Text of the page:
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SECURITY > Cybersecurity

Gov’t mulls sponsoring “cyberdefense” online course

  • December 20, 2016
  • , Sankei , Lead story
  • JMH Translation

In order to develop human resources specialized in cyberdefense, the Ministry of Internal Affairs and Communications (MIC) has begun examining a plan to start a “correspondence course” as early as June 2017 targeting young people of 25 years or under, including students, the Sankei Shimbun learned on Dec. 19. The course will be one year long and participants will receive high level online training with a government-issued notebook computer to learn advanced technologies. The government has decided to earmark 1.5 billion yen for the plan combined with MIC’s existing project for cybersecurity human resources development with the fiscal 2017 budget.

 

MIC eyes dozens of participants every year and will screen them through interviews at the beginning of 2017. The government will lend successful applicants a course-specific computer, with which participants can take the course wherever they are in Japan. The ministry intends to offer the course free of charge.

 

Information-technology Promotion Agency (IPA), an independent administrative corporation administered by the Ministry of Economy, Trade and Industry, provides junior high, senior high, and university students with on-site training at various places in Japan for several days every year. However, there has been no long-term training program to develop human resources online, which enables anyone to participate from remote locations.

 

The “National Institute of Information and Communications Technology (NICT),” a research institution that has cybersecurity experts, and major software companies cooperate on this online course. NICT researchers, appointed as lecturers for this course, will implement simulation exercises designed to prevent cyberattacks against critical infrastructure such as power plants, electric appliances and automobiles with connectivity to the Internet, as well as to prevent information leakage. In order to maintain the confidentiality of the course contents, participants will be required to sign a nondisclosure agreement. The course will include ethics education as well.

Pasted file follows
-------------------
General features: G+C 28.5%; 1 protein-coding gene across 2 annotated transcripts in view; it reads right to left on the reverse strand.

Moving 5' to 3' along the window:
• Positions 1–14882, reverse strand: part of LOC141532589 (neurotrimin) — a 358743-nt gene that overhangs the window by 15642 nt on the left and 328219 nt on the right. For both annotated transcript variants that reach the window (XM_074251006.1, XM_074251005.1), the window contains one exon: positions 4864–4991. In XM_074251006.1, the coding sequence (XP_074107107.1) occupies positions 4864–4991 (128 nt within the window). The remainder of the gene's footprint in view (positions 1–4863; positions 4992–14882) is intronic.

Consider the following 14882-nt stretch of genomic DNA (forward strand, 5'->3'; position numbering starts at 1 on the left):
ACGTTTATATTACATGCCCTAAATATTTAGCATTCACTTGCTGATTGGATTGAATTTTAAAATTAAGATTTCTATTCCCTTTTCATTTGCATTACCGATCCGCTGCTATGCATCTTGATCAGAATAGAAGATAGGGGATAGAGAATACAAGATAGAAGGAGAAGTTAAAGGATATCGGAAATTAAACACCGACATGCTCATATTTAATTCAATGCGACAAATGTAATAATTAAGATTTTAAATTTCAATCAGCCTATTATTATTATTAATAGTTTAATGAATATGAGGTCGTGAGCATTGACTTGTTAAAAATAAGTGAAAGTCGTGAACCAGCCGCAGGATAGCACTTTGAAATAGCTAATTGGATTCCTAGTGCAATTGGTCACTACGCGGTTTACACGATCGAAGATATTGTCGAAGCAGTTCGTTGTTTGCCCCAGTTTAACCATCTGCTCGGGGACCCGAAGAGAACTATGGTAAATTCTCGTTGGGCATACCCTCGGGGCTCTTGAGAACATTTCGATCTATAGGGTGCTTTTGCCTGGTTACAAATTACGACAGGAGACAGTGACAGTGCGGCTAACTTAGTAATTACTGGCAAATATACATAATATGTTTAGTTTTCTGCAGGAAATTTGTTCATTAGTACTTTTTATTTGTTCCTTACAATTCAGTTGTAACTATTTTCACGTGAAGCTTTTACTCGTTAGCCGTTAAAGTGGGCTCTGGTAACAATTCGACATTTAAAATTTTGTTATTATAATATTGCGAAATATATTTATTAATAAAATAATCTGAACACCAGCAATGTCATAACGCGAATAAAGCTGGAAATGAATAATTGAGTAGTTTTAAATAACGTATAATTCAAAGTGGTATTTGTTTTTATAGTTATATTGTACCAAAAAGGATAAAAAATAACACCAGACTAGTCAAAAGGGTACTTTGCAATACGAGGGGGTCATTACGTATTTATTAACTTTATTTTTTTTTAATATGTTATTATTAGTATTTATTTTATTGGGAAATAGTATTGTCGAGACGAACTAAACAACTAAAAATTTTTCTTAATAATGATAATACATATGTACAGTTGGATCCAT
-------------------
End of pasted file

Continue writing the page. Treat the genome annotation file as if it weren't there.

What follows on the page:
The government will consider hiring participants, who have completed the course, at the NICT and other government research institutes. In collaboration with METI, the government will also discuss whether to certify them as “Registered Information Security Specialist,” a national qualification that recognizes cybersecurity specialists.

 

Bearing in mind the 2020 Tokyo Olympics, the government is expediting efforts to discover potential talent for cyberdefense.

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